Scott Weiland’s Ex-Wife Pens Emotional Letter on Behalf of Their Children …

8 Dec 2015 | Author: | No comments yet »

Scott Weiland’s Ex-Wife Pens Emotional Letter on Behalf of Their Children: ‘They Lost Their Father Years Ago’.

Scott Weiland’s ex-wife has penned an open letter on behalf of the singer’s two teenage children asking people not to glorify the tragedy of his death. In a letter published by Rolling Stone on Monday, Mary – mother of Scott’s two children, Noah, 15, and Lucy, 13 – shares her family’s struggle with Scott’s substance abuse, which may have led to his death. (On Friday, police in Bloomington, Minnesota, said cocaine was found on the tour bus where he died, but his cause of death has not been confirmed.) “December 3rd, 2015 is not the day Scott Weiland died,” writes Mary, who was married to the former Stone Temple Pilots and Velvet Revolver singer from 2000 to 2007. “It is the official day the public will use to mourn him, and it was the last day he could be propped up in front of a microphone for the financial benefit or enjoyment of others.” “The outpouring of condolences and prayers offered to our children, Noah and Lucy, has been overwhelming, appreciated and even comforting,” she writes. “But the truth is, like so many other kids, they lost their father years ago.

“Our hope for Scott has died, but there is still hope for others,” she wrote. “Let’s choose to make this the first time we don’t glorify this tragedy with talk of rock and roll and the demons that, by the way, don’t have to come with it. But in a scathing piece for Rolling Stone, Mary Weiland — his second wife and the mother of his two children — offered a portrait of her ex-husband as a unrepentant addict who made little effort to maintain a relationship with his family. “Even after Scott and I split up, I spent countless hours trying to calm his paranoid fits, pushing him into the shower and filling him with coffee, just so that I could drop him into the audience at Noah’s talent show, or Lucy’s musical,” she wrote. “Those short encounters were my attempts at giving the kids a feeling of normalcy with their dad. But anything longer would often turn into something scary and uncomfortable for them.” Scott married Mary, a model also known as Mary Fosberg Weiland, in 2000.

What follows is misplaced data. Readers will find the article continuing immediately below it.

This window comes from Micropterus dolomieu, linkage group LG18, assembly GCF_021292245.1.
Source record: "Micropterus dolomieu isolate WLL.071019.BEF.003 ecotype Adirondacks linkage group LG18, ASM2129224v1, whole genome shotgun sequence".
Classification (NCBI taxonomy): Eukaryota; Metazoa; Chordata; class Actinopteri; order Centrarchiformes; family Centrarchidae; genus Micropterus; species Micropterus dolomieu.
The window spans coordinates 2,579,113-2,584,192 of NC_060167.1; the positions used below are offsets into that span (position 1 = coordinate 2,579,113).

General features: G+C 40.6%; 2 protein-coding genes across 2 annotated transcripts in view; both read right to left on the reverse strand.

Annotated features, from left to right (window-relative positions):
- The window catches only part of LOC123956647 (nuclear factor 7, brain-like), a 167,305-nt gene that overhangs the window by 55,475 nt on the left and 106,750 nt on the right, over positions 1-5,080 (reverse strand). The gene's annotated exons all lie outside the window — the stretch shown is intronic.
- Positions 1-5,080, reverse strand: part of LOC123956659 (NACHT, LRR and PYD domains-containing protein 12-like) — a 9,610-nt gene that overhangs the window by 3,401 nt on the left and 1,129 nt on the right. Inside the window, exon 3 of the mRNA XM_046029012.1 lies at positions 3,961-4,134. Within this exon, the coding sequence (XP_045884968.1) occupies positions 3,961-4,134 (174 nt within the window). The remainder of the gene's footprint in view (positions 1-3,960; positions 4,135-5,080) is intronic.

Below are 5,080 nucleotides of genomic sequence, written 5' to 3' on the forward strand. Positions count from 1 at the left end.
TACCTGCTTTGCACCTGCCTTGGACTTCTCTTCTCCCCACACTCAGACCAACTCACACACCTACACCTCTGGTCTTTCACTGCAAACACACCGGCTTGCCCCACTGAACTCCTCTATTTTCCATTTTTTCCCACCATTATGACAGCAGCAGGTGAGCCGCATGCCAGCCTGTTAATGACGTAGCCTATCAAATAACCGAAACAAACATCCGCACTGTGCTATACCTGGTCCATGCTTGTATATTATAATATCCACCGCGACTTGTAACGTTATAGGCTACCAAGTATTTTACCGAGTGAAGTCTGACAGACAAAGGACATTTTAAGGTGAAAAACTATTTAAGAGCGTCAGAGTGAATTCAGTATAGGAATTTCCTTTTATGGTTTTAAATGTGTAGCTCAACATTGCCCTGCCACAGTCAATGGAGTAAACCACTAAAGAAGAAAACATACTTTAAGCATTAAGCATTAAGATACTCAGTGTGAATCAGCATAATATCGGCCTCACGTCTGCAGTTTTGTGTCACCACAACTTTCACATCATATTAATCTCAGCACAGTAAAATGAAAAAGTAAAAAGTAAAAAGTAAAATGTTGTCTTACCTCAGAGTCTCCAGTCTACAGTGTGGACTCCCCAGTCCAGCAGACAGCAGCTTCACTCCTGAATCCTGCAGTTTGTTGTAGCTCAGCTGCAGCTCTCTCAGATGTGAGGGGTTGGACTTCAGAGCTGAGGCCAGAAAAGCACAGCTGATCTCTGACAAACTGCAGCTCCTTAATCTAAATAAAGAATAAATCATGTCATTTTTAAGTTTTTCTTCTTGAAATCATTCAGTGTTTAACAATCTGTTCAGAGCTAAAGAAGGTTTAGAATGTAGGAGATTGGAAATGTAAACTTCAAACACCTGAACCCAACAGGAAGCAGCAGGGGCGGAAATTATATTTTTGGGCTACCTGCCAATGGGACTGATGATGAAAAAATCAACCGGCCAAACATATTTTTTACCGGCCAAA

However, his third wife, photographer Jamie Wachtel Weiland, told TMZ that her husband hadn’t done drugs in years and that the band members had a pact not to do drugs. In his memoir, the singer detailed the couple’s problems with drugs, and credited Mary with spurring him to join Velvet Revolver, the supergroup he formed with members of Guns N’ Roses in 2002. “Basically, the story was that Mary had cleaned up and I hadn’t,” he wrote. “I was strung out and (messed) up. The band’s follow-up was a white-hot success, too: 1994’s Purple hit the No. 1 spot on the Billboard pop charts, sold six million copies and launched the hits Interstate Love Song and Vasoline. In her Rolling Stone piece and in her own memoir, published in 2010, Mary claimed her ex financially and emotionally neglected his children. “When he remarried, the children were replaced,” she wrote in Rolling Stone. “They were not invited to his wedding; child support checks often never arrived. They have never set foot into his house, and they can’t remember the last time they saw him on a Father’s Day.” Mary also said that audiences must stop fetishizing tortured artists on drugs, and recognize the people those in the spotlight may be hurting — including their own children. “We read awful show reviews, watch videos of artists falling down, unable to recall their lyrics streaming on a teleprompter just a few feet away,” she wrote. “And then we click ‘add to cart’ because what actually belongs in a hospital is now considered art.” She added: “What you didn’t want to acknowledge was a paranoid man who couldn’t remember his own lyrics and who was only photographed with his children a handful of times in 15 years of fatherhood.” In the article’s comments section, some were critical of Mary Weiland’s decision to portray herself as a victim so quickly after her ex-husband’s death.

So take Mary Weiland’s advice, and “Skip the depressing T-shirt with 1967-2015 on it – use the money to take a kid to a ballgame or out for ice cream.”

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